Respon­dents who told us that they had already vot­ed were shown this question. 

  • Yes: 58%
  • No: 21%
  • Did not vote on this: 4%
  • Don’t recall: 17%

Haven’t yet voted

QUESTION: This year, vot­ers are con­sid­er­ing King Coun­ty Char­ter Amend­ment 1, con­cern­ing the tim­ing of elec­tions for twelve coun­ty elect­ed posi­tions. The bal­lot title is as fol­lows: Shall the King Coun­ty Char­ter be amend­ed to move elec­tions for the coun­ty offices of exec­u­tive, asses­sor, direc­tor of elec­tions and coun­cilmem­bers from odd-num­bered to even-num­bered years? How are you vot­ing on this char­ter amendment?

Respon­dents who told us that they had not yet vot­ed were shown this question.

  • Yes: 37%
    • Def­i­nite­ly yes: 17%
    • Prob­a­bly yes: 20%
  • No: 20%
    • Prob­a­bly no: 8%
    • Def­i­nite­ly no: 12%
  • Not sure: 42%

Aggregate responses

COMBINED ANSWERS (AGGREGATE), BOTH QUESTIONS:

  • Yes: 50%
  • No: 21%
  • Did not vote on this: 2%
  • Don’t recall: 11%
  • Not sure: 16%

Our sur­vey of 740 like­ly 2022 King Coun­ty gen­er­al elec­tion vot­ers was in the field from Fri­day, Octo­ber 28th until today, Thurs­day, Novem­ber 3rd.

The poll was con­duct­ed entire­ly online for the North­west Pro­gres­sive Insti­tute by Change Research and has a mod­eled mar­gin of error of 4.0%.

Fol­low this link if you’re inter­est­ed in a detailed primer on the survey’s method­ol­o­gy along with infor­ma­tion about who took the poll.

I serve as one of the offi­cers for the Yes on King Coun­ty Char­ter Amend­ment 1 cam­paign, which is urg­ing vot­ers in King Coun­ty to pass the amendment.

The idea for Char­ter Amend­ment 1 orig­i­nat­ed at King Coun­ty Coun­cilmem­ber Sarah Per­ry’s elec­tion night par­ty a year ago. Our team, which tracks vot­er turnout close­ly, had noticed that Wash­ing­ton State was once again on track to fall well short of major­i­ty par­tic­i­pa­tion and like­ly set anoth­er shod­dy turnout record.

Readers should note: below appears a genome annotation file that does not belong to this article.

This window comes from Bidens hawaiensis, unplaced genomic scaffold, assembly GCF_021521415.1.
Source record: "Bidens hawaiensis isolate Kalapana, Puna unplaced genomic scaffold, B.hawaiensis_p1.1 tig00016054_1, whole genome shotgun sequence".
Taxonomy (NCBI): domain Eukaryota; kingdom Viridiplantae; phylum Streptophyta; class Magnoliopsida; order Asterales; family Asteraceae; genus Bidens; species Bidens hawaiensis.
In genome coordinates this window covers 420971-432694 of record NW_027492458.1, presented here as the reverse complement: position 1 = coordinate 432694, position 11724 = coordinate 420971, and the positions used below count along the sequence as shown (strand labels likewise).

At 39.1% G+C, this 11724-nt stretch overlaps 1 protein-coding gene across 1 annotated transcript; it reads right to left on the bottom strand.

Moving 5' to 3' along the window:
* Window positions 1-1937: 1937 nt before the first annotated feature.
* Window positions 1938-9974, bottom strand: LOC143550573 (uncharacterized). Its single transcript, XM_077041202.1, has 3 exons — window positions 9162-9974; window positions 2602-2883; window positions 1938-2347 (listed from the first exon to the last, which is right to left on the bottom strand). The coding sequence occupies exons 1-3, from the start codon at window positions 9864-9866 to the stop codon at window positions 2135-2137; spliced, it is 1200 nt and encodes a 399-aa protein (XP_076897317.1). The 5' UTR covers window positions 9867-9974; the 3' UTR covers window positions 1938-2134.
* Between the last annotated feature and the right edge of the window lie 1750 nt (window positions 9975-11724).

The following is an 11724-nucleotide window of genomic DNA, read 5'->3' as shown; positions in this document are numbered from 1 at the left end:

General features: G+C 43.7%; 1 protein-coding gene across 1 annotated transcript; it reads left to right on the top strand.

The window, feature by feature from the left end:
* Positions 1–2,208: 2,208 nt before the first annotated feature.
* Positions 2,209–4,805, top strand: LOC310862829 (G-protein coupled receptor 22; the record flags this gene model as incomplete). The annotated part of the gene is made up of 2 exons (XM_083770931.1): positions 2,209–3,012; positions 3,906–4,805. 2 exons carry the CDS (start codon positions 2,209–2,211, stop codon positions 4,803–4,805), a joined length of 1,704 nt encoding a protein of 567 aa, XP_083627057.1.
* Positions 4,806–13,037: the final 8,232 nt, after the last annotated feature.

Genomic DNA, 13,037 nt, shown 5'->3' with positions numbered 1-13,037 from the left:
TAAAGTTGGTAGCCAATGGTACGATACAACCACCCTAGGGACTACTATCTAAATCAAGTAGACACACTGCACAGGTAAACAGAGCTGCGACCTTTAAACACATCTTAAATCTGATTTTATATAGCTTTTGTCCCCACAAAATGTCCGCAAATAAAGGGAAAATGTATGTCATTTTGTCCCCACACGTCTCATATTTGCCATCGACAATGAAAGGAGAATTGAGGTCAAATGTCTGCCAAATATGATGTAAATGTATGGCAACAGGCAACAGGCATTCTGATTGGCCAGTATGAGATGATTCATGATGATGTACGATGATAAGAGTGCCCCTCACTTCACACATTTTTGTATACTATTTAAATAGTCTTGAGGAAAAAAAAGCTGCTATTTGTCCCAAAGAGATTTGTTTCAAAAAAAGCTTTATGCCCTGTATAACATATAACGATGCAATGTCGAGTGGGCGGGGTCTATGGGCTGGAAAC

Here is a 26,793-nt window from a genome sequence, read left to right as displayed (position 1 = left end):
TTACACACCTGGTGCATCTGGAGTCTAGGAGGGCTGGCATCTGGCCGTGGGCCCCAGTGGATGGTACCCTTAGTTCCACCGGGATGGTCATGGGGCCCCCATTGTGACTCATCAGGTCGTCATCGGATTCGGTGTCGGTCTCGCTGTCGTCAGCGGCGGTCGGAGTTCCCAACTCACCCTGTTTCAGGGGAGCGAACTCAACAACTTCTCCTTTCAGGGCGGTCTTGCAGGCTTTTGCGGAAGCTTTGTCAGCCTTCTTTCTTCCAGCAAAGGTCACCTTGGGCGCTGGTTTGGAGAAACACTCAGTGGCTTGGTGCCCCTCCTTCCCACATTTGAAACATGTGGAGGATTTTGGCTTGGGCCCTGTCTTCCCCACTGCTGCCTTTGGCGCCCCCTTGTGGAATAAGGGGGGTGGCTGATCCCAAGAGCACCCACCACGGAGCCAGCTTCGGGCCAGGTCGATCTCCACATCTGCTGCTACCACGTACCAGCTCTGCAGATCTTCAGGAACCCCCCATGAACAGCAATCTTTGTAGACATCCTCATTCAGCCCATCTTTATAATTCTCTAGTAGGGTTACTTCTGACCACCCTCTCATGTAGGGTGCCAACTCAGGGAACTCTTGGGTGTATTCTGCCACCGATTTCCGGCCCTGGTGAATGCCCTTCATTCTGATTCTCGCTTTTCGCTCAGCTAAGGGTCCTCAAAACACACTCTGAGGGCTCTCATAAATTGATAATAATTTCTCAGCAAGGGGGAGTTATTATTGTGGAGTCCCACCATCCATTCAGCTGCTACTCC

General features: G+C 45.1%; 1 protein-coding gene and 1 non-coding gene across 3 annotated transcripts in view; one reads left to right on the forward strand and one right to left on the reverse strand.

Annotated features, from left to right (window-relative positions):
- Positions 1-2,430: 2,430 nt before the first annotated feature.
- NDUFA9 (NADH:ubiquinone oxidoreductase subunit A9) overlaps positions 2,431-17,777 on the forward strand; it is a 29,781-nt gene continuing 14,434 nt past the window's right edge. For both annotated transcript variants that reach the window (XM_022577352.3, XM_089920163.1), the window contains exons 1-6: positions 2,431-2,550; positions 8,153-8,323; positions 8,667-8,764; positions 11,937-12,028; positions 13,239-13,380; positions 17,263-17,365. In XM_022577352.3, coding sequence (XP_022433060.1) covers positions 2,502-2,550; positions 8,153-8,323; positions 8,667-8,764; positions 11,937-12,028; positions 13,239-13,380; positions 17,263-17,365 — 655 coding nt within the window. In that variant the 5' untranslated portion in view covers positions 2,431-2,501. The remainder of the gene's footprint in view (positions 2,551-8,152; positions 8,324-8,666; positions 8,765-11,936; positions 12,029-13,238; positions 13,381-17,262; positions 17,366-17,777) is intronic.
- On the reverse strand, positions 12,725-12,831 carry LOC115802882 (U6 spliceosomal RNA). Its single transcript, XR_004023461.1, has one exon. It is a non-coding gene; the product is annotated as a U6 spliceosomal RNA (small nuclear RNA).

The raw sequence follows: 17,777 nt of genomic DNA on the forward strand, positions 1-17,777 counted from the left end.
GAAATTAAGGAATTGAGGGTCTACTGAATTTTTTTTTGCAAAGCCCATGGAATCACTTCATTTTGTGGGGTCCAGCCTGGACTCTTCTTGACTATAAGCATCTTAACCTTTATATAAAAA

(After cer­ti­fi­ca­tion, this assess­ment was proven cor­rect: the 2021 gen­er­al elec­tion went into the books as the elec­tion with the third worst turnout in his­to­ry.)

I men­tioned this to King Coun­ty Coun­cil Chair Clau­dia Bal­duc­ci, mus­ing that it sure would be great if we were elect­ing our impor­tant coun­ty posi­tions in years when most vot­ers actu­al­ly return a bal­lot… like 2020 or 2022.

NPI Leg­isla­tive Direc­tor Kathy Saka­hara and I for­mal­ly pitched the idea to Bal­duc­ci in the spring. After study­ing turnout data, Chair Bal­duc­ci enthu­si­as­ti­cal­ly took up the cause and intro­duced the amend­ment in the King Coun­ty Council.

Rep­re­sen­ta­tives of many orga­ni­za­tions that work on vot­ing rights and vot­ing jus­tice offered their sup­port dur­ing a series of pub­lic hear­ings before the Coun­cil’s Com­mit­tee of the Whole, and on June 28th, the Coun­cil vot­ed 7–2 to put the amend­ment on the bal­lot for vot­ers to consider.

Our sum­mer­time sur­vey found great enthu­si­asm for the amend­ment, con­firm­ing ear­li­er research show­ing broad sup­port for even-year elections.

55% of the vot­ers Change Research sur­veyed for us in July-August 2022 indi­cat­ed they’d vote yes for the amend­ment after see­ing just the bal­lot title and no oth­er infor­ma­tion. After hear­ing a bal­anced set of argu­ments for and against, sup­port increased into the six­ties, which was extreme­ly heartening.

Elect­ing coun­ty posi­tions in even years is actu­al­ly the norm in Wash­ing­ton State. Only three coun­ties devi­ate from it: King, Sno­homish, and What­com. Should this amend­ment pass, King Coun­ty will no longer be one of them after 2025.

Amend­ment 1 was draft­ed to ensure that the coun­ty’s top job of Exec­u­tive would move to a pres­i­den­tial cycle when turnout is con­sis­tent­ly at its high­est. In 2028, King Coun­ty could be elect­ing an Exec­u­tive at the same time that we vote for Pres­i­dent of the Unit­ed States and Gov­er­nor, just like Pierce Coun­ty already does.

We have a cam­paign web­site that answers many fre­quent­ly asked ques­tions about the amend­ment and address­es con­cerns we some­times hear. If you’re look­ing for more infor­ma­tion about the pro­pos­al, I strong­ly rec­om­mend check­ing out that resource. Bal­lots are due back by Novem­ber 8th and 8 PM. We urge you to join us in vot­ing Yes on Char­ter Amend­ment 1 if you are a King Coun­ty voter!